Psychology

The second coming of psychedelics

Three years later, Ric Godfrey says he hasn’t had a single symptom of the shakes or night terror since he came back from the jungle. He’s relaxed and holding down a great job. “I’ve always been afraid that someone was out to get me, but I don’t have that fear anymore,” he says. “I still like to sit with my back to the wall. I still have certain military idiosyncrasies, but I’m not afraid anymore.

In an interview in his office in the Life Sciences Building on the Berkeley campus, Presti held up a large piece of dried ayahuasca vine. He said brain scientists are confirming what shamanic cultures around the world have known for millennia. “These substances have a profound capacity when used under appropriate conditions to be catalysts for real transformation in people, for real healing.”… A Johns Hopkins study of psilocybin and mystical experience is a good example. Follow-up surveys of 36 “hallucinogen-naive adults” who took psilocybin under Griffiths’s supervision found that two-thirds of them rated the sessions as being “among the five most spiritually significant experiences of their lives.”… Griffiths’s work on the behavioral and subjective effects of mood-altering drugs has been largely supported by grants from the National Institutes of Health. Along with Grob, he has studied the effects of psilocybin to treat anxiety in cancer patients—their research found that low doses of psilocybin improved the patients’ mood and reduced their need for narcotic pain relievers. Another Johns Hopkins researcher, Matthew Johnson, has begun a new pilot study to see if the active ingredient in psilocybin mushrooms, commonly called “magic mushrooms,” can help people overcome their addiction to tobacco.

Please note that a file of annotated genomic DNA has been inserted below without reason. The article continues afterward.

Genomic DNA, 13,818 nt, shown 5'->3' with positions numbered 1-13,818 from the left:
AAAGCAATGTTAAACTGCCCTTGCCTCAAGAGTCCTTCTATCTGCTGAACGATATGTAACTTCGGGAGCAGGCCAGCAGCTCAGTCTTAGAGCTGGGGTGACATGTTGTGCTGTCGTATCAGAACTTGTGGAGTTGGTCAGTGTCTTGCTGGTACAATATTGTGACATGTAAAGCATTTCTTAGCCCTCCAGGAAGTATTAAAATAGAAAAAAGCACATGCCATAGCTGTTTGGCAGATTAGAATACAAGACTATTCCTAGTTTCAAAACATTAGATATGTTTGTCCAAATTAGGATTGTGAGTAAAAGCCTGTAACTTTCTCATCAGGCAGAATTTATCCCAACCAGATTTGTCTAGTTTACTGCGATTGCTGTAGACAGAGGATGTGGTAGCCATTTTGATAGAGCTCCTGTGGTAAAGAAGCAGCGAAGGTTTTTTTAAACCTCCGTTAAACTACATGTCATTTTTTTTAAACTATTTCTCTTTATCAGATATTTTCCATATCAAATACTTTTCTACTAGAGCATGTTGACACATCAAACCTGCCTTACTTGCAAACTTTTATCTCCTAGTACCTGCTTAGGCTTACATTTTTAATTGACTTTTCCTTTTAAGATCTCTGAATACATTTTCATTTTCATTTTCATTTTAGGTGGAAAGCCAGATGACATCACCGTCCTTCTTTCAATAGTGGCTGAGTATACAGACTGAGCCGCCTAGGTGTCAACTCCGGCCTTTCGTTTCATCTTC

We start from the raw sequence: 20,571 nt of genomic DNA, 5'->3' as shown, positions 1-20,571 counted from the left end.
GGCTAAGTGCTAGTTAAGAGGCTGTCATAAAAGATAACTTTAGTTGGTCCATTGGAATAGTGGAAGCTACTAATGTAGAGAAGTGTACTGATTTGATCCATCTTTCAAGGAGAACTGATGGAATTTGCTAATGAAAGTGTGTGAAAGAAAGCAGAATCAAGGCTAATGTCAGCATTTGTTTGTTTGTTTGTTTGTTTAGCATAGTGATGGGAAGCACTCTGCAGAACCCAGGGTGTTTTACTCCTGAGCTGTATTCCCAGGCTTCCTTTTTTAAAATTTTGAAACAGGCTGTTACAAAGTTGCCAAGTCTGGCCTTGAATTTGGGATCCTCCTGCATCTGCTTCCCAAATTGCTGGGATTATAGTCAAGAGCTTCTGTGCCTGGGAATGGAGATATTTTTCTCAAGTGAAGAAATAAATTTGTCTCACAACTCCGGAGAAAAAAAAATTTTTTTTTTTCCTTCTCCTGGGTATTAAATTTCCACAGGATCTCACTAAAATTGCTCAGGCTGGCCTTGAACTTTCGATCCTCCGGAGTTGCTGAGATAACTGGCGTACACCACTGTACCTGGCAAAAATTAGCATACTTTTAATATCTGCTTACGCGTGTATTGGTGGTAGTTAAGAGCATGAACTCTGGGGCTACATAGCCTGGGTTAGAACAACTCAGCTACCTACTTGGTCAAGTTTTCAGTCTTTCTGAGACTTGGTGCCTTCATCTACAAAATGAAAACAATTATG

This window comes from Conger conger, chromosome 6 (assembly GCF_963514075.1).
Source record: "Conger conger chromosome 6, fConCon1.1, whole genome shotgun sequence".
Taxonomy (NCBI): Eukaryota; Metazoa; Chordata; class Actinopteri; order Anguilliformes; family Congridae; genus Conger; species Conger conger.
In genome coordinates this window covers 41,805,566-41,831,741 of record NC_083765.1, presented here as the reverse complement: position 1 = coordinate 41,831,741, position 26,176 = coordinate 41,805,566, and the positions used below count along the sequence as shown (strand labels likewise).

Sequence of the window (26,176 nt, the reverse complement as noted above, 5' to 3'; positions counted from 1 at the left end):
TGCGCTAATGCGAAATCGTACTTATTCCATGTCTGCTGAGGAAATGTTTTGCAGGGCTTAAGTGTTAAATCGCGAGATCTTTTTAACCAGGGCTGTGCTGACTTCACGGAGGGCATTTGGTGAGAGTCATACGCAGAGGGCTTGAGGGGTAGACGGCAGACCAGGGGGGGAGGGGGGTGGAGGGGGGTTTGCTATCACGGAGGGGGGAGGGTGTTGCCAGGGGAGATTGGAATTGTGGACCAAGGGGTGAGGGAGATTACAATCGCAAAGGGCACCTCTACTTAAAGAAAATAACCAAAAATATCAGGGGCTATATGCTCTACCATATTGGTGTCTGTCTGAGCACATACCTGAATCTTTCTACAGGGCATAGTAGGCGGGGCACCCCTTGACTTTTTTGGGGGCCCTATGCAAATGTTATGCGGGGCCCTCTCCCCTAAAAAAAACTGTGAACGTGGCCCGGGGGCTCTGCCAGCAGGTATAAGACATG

Original Article (Spirituality and Health):
The Second Coming of Psychedleics
Artwork Fair Use: Mateus Zica

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